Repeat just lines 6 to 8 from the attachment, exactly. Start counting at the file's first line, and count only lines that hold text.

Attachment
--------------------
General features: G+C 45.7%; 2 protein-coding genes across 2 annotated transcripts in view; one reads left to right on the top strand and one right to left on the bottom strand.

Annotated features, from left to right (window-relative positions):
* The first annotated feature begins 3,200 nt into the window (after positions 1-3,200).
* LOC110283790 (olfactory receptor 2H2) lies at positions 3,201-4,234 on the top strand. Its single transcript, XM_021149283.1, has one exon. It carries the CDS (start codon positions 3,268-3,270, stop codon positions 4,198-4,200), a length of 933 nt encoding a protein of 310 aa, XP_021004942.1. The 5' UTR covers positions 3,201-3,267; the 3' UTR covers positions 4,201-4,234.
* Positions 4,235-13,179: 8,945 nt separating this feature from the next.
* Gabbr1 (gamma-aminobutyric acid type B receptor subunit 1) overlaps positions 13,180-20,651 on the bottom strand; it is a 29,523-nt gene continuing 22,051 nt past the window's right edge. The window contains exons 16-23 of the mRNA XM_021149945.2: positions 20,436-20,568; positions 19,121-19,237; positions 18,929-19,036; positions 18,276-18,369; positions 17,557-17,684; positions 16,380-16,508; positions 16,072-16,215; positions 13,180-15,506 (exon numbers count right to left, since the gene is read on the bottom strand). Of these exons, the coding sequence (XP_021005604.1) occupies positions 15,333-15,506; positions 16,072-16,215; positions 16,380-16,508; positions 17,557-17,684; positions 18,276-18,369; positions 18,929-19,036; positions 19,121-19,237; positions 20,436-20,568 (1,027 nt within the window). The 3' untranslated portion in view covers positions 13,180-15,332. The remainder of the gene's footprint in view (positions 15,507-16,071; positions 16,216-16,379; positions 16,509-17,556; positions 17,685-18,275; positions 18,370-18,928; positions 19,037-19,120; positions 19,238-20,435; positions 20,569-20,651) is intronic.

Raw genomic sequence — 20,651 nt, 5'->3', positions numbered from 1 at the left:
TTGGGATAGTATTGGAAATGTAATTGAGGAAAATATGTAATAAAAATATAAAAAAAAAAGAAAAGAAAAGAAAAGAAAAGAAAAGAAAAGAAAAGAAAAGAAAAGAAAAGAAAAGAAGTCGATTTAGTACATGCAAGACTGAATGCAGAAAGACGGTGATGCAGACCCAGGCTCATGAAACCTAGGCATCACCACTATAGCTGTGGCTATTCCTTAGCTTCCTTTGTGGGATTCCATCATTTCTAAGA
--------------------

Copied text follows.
* Gabbr1 (gamma-aminobutyric acid type B receptor subunit 1) overlaps positions 13,180-20,651 on the bottom strand; it is a 29,523-nt gene continuing 22,051 nt past the window's right edge. The window contains exons 16-23 of the mRNA XM_021149945.2: positions 20,436-20,568; positions 19,121-19,237; positions 18,929-19,036; positions 18,276-18,369; positions 17,557-17,684; positions 16,380-16,508; positions 16,072-16,215; positions 13,180-15,506 (exon numbers count right to left, since the gene is read on the bottom strand). Of these exons, the coding sequence (XP_021005604.1) occupies positions 15,333-15,506; positions 16,072-16,215; positions 16,380-16,508; positions 17,557-17,684; positions 18,276-18,369; positions 18,929-19,036; positions 19,121-19,237; positions 20,436-20,568 (1,027 nt within the window). The 3' untranslated portion in view covers positions 13,180-15,332. The remainder of the gene's footprint in view (positions 15,507-16,071; positions 16,216-16,379; positions 16,509-17,556; positions 17,685-18,275; positions 18,370-18,928; positions 19,037-19,120; positions 19,238-20,435; positions 20,569-20,651) is intronic.

Raw genomic sequence — 20,651 nt, 5'->3', positions numbered from 1 at the left:
TTGGGATAGTATTGGAAATGTAATTGAGGAAAATATGTAATAAAAATATAAAAAAAAAAGAAAAGAAAAGAAAAGAAAAGAAAAGAAAAGAAAAGAAAAGAAAAGAAAAGAAAAGAAGTCGATTTAGTACATGCAAGACTGAATGCAGAAAGACGGTGATGCAGACCCAGGCTCATGAAACCTAGGCATCACCACTATAGCTGTGGCTATTCCTTAGCTTCCTTTGTGGGATTCCATCATTTCTAAGA